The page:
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Travelogue I14

July 8, 2016

Never having ventured farther north than London, I was, in a way, taken aback by the sprawling profusion of life in Sheffield. As I alighted from the train for my first steps in the North, as the English had dubbed it, I found myself in what remained of an industrial city post-industry. Certainly, a cathedral called the city home, and the old city-center had sprung up around it. With sufficient attention, it would soon become clear, however, that Sheffield’s layout had shifted with the years as new development flowed with a meandering network of diverted streams, canals and culverts to a new center, a steel mill and blast furnaces at Kelham Island.

If the shift from Calvary to Kelham promised fruitful material for mindful digression, I felt the need to call myself back, for I had appointments to keep that day. After a few moments’ turning about, I was able to locate the sign pointing the way to the railway station exit nearest the station’s taxi stand and short-term parking. As promised, my travel companion for the next week awaited me with a car which he had borrowed off a colleague. In truth, I had come north with a greater purpose in mind than mere pilgrimage to the Steel City. For, in truth, our destination lay farther north still: an island in the Hebrides, off the coast of western Scotland, of which we had spoken for near two years in something of a fever dream.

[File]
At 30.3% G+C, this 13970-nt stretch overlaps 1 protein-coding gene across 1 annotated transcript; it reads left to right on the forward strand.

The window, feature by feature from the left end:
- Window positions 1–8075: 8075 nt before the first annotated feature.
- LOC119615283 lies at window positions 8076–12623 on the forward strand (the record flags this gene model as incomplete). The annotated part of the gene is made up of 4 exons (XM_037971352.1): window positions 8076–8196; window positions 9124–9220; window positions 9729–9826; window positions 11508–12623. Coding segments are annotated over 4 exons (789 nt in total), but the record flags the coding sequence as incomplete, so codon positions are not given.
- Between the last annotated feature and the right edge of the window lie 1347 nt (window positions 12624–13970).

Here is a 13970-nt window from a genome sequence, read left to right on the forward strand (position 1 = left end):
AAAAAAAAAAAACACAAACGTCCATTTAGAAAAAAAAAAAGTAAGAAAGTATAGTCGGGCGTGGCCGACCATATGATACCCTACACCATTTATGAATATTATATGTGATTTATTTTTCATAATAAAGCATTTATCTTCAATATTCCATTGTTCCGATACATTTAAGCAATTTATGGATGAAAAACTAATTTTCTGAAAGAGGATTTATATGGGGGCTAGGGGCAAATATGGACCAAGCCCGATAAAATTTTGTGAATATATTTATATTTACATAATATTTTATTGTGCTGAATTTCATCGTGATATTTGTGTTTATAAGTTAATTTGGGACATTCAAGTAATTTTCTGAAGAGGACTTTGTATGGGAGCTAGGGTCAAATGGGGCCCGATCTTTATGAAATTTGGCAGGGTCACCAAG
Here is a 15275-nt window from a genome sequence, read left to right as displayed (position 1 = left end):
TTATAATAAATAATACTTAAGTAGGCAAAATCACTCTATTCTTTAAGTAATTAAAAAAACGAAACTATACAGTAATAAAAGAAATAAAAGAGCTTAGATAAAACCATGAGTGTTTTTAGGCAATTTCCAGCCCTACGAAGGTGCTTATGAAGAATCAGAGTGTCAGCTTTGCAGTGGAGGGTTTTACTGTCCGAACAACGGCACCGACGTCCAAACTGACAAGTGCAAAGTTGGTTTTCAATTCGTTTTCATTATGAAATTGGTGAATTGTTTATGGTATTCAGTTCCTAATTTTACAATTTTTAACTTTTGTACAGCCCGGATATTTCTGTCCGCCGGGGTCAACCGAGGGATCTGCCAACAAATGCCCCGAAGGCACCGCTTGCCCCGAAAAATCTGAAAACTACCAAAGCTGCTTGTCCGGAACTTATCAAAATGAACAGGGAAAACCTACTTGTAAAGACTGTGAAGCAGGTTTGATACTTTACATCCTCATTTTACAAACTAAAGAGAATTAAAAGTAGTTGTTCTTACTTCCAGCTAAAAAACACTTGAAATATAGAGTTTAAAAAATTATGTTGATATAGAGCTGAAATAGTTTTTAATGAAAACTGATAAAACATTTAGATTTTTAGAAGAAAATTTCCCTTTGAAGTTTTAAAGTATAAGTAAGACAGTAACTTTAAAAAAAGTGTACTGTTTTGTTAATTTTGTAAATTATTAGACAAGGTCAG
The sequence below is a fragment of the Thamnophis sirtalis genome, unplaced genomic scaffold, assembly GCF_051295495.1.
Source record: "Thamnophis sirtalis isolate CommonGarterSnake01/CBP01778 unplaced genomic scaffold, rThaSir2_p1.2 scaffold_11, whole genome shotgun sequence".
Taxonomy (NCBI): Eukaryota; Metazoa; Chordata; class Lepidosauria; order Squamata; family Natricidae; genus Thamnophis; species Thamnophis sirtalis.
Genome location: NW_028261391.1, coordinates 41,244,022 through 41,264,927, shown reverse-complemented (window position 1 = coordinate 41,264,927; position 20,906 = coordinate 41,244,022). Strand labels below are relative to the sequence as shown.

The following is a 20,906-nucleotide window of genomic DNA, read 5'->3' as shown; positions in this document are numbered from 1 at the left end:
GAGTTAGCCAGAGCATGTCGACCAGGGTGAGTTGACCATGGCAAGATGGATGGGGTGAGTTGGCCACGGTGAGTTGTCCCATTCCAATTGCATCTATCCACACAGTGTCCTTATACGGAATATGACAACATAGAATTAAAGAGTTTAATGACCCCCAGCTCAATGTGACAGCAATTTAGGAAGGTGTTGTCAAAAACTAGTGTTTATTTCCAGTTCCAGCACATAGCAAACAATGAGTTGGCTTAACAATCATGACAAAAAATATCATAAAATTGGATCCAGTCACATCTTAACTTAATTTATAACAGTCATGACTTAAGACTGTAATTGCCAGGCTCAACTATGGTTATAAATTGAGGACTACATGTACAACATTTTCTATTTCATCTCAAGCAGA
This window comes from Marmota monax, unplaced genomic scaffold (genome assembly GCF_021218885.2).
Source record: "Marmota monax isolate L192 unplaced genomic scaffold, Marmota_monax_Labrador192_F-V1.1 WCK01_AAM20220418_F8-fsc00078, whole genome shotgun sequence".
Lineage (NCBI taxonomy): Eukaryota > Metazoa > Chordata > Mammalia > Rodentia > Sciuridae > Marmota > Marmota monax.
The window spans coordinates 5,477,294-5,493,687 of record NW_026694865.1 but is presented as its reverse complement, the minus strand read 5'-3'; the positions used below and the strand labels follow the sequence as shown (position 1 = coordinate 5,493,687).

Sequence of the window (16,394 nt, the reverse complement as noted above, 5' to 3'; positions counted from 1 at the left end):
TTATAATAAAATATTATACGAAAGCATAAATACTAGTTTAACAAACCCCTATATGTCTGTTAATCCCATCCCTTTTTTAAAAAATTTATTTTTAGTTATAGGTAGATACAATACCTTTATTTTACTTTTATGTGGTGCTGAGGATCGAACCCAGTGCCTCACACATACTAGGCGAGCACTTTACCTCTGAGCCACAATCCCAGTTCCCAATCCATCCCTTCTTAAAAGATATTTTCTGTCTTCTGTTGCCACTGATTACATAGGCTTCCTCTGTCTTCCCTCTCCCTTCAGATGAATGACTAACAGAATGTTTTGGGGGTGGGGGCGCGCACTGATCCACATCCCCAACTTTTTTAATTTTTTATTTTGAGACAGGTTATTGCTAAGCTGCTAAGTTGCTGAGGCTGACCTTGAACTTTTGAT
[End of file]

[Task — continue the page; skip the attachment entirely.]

My companion, G., had sighted me from some way off and firmly clasped my hand as I crossed the last few meters between us. Circling the car, we found room for my hulking rucksack in the boot and set off for his home a little outside the city-center. As we settled into conversation and catching up, I pushed down those introverted tendencies to which I had given full rein in my weekend in London. From here on out, my thoughts and speech would have to take clearer form, for to leave them in their rambling ways would consign them to the ranks of the uninteresting or incomprehensible, much as if I had simply left them inchoate. If I wanted to share this experience with my traveling companion of the moment, I would need to come back down to earth in a measure and my language with it.

The car began to mount a steep incline, and G. pointed a number of the city’s main features out. From our rising position, I could see that hills rose on all sides of Sheffield, some more affluent than others. It was midway up one such hill, neither the best nor the worst off, that the companion brought the car to a halt and I found myself before my shelter for my lone night in the city. Looking the street up and down, I noticed that most residents made their homes in Victorian rowhouses. These constructions boasted considerable brickwork, from facade to foundation, and resembled in great measure those which I had seen in the railway towns between London and Sheffield. So could even the most unobservant soon familiarize herself with perhaps the most popular strand of English architecture.

Safely parked, we left the car and stepped inside just long enough to set my things and freshen up. The day would be a long one.

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